Levi’s dragged into Madagascan dockworker dispute
Union insists clothing company’s workers’ rights policies need to be extended to shipper’s global supply chains - including ports.
International clothing company Levi Strauss and Co. is under pressure to help end the alleged exploitation of Madagascan dockworkers, with the International Transport Workers’ Federation (ITF) claiming that the company’s workers’ rights policies for its factories need to be extended to cover the shipper’s global supply chains – including ports.
The ITF is launching a report, entitled Levi’s: End the Double Standard in your Supply Chain highlighting the company’s involvement in the alleged exploitation of Madagascan dockworkers. It said actions at Levi’s stores “will occur across the globe to highlight the issue, starting in Sydney”.
ITF president Paddy Crumlin said the union was seeking the intervention of the global clothing company in a widening dispute with the Madagascan government and port operator International Container Terminal Services, Inc. (ICTSI).
“Levi’s are industry leaders in developing policies to improve workers’ rights in their factories but the same rights need to be extended to their global supply chains,” he said. “Levi’s policies have seen improvements in working conditions for the garment workers, but transport workers that deliver Levi’s jeans and other apparel to stores across the globe are being exploited and working in dangerous conditions.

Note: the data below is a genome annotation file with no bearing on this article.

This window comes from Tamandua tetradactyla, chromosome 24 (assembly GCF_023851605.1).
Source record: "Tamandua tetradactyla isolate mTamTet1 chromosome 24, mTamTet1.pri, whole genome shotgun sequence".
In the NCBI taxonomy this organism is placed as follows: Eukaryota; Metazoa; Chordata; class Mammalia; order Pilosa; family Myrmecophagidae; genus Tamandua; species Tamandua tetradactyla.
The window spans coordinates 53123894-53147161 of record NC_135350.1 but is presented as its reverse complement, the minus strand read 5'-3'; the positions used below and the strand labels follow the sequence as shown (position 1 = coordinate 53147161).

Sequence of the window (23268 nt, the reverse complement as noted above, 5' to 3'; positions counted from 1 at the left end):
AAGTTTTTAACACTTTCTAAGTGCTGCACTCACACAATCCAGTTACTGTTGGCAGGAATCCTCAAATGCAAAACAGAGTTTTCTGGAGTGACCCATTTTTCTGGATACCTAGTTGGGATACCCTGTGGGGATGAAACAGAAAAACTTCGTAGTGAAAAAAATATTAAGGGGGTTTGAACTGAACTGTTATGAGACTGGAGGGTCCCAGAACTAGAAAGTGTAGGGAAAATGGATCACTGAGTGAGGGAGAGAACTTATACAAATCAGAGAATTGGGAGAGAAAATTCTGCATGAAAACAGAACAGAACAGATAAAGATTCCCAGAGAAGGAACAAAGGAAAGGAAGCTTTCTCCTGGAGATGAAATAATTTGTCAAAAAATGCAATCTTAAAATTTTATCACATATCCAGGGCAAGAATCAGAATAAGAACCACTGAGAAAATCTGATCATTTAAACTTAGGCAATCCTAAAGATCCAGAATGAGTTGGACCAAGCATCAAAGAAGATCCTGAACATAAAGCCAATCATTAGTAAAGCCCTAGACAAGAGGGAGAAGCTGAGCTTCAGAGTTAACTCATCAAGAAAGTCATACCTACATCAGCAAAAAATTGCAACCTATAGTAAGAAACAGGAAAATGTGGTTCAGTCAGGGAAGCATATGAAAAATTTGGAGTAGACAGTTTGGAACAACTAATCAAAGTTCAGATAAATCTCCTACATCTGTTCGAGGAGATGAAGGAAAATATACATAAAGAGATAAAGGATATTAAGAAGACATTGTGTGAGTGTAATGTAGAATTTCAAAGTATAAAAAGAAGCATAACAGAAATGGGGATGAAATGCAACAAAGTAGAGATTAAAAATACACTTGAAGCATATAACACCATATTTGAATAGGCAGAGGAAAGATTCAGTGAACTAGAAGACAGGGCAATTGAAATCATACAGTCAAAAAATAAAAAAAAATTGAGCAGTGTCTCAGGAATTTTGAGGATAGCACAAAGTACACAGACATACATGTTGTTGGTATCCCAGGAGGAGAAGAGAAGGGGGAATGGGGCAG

“Levi’s exports through the Port of Toamasina (Tamatave), where casual dock workers often work without safety equipment, and struggle to make ends meet on their wages; 43 were fired when they came together to fight for better working conditions. The Government of Madagascar faces an International Labour Organisation (ILO) complaint over the dispute,” Crumlin said.
The ITF said The ICTSI-operated Port of Toamasina is the main gateway for $360 million worth of textile products exported to Europe, $100 million to South Africa, and $60 million to the US, with major international brands including Levi Strauss sourcing clothing in Madagascar. It said the 43 workers at Toamasina port sacked for being members of a union worked for MICTSL (Madagascar International Container Terminal Services Ltd. – a subsidiary of Philippine container terminal operator ICTSI) and SMMC (MDG government-owned company who provides casual labour to MICTSL.
Asked several weeks ago by Lloyd’s Loading List whether it was correct that 43 dock workers at the MICTSL terminal were sacked for being members of a union, Hans-Ole Madsen, senior vice president of ICTSI, said the ITF statements “would appear to relate to a company named SMMC”, adding: “We do not have any information pertaining to this matter.” Madsen continued: “For the sake of clarity, we can advise that the ICTSI labour at our Toamasina facility is unionised and we have a Collective Bargain Agreement in place duly signed by Union Representatives and the Ministry of Labour.”
Madsen did not respond when asked to confirm whether SMMC provides casual labour to MICTSL and whether that makes ICTSI at least indirectly responsible for the workers and their working conditions.
By: Will Waters
Source: Llyod's Loading List